EDINBURGH (Reuters) -France were at their flamboyant best as they scored six tries in thumping Scotland 36-17 at Murrayfield on Saturday to make it three wins out of three in the Six Nations this year.
Two tries in the opening 13 minutes served notice of their form and status as tournament favourites, as Paul Willemse and Yoram Moefana went over early.
There were four more tries from Gael Fickou, Jonathan Danty and Damien Penaud (2) in a devastating performance, with Melvyn Jaminet adding three conversions.
Scotland offered resistance at stages but only went over the line twice through loose forward Rory Darge, making his first start for the home team, and Duhan van der Merwe. Finn Russell converted one of the tries and added a penalty while Stuart Hogg converted the other.
France’s early dominance caught Scotland cold as Willemse finished off a move set up by Antoine Dupont’s mazy, jinxing run from deep in his own half for the first score after eight minutes.
Some elaborate offloads and daring passes ended with Moefana crossing the line as well five minutes later, as the French continued to served early notice.
But their hosts fought their way back into the game and pulled the lead back to 12-10 near halftime after Darge’s try.
Just before the break Van der Merwe broke through the French lines to set off down the field, feeding Chris Harris who threw a long pass to Stuart Hogg that proved just out of the Scotland skipper’s reach with the tryline waiting in front of him.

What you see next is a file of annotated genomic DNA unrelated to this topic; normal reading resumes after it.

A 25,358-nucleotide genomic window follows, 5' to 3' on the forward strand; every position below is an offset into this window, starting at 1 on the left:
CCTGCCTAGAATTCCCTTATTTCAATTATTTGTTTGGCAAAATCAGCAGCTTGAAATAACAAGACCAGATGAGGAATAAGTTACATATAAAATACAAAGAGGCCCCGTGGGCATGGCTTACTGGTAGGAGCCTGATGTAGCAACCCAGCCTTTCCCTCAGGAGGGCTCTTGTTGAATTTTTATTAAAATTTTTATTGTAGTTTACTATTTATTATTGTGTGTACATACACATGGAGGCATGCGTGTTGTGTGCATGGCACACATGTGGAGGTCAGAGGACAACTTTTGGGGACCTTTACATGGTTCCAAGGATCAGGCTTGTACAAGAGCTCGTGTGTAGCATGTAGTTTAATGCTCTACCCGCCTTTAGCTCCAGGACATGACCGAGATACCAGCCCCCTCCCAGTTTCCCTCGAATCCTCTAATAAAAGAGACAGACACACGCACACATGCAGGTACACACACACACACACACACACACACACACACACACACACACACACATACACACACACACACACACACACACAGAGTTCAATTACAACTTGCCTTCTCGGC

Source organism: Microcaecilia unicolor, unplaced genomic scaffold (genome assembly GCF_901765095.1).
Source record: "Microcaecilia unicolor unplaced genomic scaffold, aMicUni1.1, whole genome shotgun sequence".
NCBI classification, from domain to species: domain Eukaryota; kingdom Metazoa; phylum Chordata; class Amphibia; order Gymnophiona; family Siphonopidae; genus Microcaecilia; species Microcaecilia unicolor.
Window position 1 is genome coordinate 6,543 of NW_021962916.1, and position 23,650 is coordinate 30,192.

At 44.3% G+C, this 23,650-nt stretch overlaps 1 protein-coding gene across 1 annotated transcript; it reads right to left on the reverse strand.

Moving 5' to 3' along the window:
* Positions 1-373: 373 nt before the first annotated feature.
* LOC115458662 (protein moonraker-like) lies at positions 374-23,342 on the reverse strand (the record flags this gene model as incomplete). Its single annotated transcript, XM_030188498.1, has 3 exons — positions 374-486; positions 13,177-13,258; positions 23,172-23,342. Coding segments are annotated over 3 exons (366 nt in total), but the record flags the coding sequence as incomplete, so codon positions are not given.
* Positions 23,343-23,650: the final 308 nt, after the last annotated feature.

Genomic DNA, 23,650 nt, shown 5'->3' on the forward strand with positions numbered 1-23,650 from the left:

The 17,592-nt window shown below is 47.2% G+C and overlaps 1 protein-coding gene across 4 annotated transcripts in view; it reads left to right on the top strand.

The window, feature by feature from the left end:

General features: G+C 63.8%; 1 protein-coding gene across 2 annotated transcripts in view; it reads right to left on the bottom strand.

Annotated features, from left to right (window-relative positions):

The knock-on cost the hosts a certain try at a crucial juncture and proved a turning point in the contest.
Two minutes later Fickou ran from one end of the field to the other for a brilliant individual effort to take France into the break 19-10 ahead.
There followed another hammer blow for the hosts straight after the resumption as Danty’s power saw France add a bonus point fourth try as he successfully chased down a long kick and put the visitors further ahead.
A fifth try came on the hour mark as France stripped the ball from the beleaguered Scots and set Penaud racing away to score in the corner – and he got another 15 minutes later, at the end of Romain Ntamack’s clever cross-field kick.
There was a consolation try for Van der Merwe right at the end of the game but it was little consolation for a devastating defeat.
“It was a match we prepared for with great care,” said France coach Fabien Galthie.
“The players fought an extraordinary battle, there was a lot of intensity and commitment.”
France, who host next year’s World Cup, keep top place in the standings and remain the only side still capable of taking the Grand Slam — with Wales away on March 11 and England at home on March 19 left on their fixture list.
“I let one go and we could have changed the momentum of the match,” said Hogg about the missed opportunity near the end of the first half.
“That is something I’m devastated about.”
(Writing by Mark Gleeson in Cape Town; Editing by Hugh Lawson and Christian Radnedge)